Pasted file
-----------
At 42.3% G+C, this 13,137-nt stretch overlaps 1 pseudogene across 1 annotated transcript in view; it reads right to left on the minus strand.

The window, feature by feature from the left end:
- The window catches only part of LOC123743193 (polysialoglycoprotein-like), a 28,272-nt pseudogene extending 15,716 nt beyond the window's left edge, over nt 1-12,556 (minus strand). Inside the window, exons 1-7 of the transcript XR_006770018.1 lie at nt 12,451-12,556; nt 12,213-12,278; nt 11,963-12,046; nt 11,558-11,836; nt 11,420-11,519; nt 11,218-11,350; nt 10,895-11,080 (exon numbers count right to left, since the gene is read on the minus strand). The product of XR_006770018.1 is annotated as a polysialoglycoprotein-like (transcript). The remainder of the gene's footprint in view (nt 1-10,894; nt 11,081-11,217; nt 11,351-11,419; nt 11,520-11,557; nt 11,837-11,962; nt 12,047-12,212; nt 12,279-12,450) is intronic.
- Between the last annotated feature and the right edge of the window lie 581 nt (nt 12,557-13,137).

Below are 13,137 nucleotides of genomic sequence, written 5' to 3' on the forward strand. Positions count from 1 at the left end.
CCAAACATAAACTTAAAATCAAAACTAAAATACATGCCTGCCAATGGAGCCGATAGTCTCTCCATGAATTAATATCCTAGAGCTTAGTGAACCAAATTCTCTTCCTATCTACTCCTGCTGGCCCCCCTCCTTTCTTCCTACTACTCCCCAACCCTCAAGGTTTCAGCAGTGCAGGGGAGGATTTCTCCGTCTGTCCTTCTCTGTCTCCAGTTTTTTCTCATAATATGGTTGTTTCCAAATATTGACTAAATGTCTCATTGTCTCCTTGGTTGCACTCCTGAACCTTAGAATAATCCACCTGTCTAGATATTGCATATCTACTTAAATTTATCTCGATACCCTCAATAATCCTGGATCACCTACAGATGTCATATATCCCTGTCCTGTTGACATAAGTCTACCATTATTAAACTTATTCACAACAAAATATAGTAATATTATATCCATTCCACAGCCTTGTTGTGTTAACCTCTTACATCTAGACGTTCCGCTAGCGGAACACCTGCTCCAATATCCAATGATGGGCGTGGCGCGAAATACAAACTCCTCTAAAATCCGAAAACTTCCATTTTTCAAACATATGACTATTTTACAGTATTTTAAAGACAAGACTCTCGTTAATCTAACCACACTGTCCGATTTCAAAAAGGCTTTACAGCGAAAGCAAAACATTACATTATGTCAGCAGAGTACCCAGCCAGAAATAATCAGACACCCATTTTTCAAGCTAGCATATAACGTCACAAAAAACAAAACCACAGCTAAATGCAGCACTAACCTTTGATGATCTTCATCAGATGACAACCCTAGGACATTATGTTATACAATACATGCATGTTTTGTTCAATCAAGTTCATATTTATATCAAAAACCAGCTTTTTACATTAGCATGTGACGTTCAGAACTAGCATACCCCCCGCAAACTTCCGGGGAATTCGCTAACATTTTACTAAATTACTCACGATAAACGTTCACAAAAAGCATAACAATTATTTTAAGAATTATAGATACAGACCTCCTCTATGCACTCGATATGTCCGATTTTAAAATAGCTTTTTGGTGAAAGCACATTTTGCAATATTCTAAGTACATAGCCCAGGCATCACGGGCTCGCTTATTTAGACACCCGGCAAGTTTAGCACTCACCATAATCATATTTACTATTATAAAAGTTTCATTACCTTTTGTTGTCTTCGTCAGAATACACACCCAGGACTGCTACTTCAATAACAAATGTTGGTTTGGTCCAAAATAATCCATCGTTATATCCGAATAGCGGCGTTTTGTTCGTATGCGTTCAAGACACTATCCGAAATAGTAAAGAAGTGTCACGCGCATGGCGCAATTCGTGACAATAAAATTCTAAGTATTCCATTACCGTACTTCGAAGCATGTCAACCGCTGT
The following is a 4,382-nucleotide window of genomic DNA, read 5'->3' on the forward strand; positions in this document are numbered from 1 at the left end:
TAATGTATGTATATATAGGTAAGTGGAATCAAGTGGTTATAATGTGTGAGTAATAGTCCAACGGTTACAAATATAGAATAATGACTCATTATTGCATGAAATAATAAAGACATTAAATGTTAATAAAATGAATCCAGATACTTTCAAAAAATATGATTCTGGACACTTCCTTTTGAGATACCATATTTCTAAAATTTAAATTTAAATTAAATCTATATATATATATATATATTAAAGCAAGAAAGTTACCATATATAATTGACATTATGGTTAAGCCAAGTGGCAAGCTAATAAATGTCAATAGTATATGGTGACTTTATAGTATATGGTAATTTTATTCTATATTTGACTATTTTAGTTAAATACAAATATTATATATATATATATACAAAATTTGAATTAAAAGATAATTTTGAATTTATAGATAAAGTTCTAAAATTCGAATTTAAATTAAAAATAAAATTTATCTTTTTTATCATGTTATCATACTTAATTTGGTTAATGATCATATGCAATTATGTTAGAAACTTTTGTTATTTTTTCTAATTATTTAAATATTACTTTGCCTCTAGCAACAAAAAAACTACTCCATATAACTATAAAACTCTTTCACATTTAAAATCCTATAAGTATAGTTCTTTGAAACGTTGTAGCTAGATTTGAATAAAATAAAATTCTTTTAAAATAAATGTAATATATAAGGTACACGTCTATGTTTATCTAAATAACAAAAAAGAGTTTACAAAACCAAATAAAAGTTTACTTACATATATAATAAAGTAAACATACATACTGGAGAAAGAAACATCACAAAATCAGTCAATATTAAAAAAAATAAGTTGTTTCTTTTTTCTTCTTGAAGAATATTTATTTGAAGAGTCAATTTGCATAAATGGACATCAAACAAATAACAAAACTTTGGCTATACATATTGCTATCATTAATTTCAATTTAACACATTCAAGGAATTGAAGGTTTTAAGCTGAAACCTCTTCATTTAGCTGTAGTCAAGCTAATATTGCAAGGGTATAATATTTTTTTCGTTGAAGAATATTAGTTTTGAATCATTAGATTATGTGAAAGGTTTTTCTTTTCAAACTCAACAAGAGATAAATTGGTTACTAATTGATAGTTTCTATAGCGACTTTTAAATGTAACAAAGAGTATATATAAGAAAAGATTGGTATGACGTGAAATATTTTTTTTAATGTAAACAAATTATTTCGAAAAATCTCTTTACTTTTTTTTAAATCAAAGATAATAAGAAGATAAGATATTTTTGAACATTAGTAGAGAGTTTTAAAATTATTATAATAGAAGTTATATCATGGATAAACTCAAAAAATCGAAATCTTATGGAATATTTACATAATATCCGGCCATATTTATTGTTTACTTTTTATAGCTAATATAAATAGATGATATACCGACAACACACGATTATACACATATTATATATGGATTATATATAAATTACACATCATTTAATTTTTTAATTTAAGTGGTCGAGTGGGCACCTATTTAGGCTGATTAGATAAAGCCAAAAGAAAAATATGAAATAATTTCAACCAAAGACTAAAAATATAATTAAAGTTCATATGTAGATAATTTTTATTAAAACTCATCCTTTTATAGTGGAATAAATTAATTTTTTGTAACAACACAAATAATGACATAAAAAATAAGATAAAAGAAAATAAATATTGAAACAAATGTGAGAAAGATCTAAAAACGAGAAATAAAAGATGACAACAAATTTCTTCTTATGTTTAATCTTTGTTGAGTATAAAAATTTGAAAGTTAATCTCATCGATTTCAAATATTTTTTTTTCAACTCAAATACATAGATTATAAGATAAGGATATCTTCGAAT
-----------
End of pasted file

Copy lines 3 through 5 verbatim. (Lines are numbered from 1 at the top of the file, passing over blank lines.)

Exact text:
- The window catches only part of LOC123743193 (polysialoglycoprotein-like), a 28,272-nt pseudogene extending 15,716 nt beyond the window's left edge, over nt 1-12,556 (minus strand). Inside the window, exons 1-7 of the transcript XR_006770018.1 lie at nt 12,451-12,556; nt 12,213-12,278; nt 11,963-12,046; nt 11,558-11,836; nt 11,420-11,519; nt 11,218-11,350; nt 10,895-11,080 (exon numbers count right to left, since the gene is read on the minus strand). The product of XR_006770018.1 is annotated as a polysialoglycoprotein-like (transcript). The remainder of the gene's footprint in view (nt 1-10,894; nt 11,081-11,217; nt 11,351-11,419; nt 11,520-11,557; nt 11,837-11,962; nt 12,047-12,212; nt 12,279-12,450) is intronic.
- Between the last annotated feature and the right edge of the window lie 581 nt (nt 12,557-13,137).

Below are 13,137 nucleotides of genomic sequence, written 5' to 3' on the forward strand. Positions count from 1 at the left end.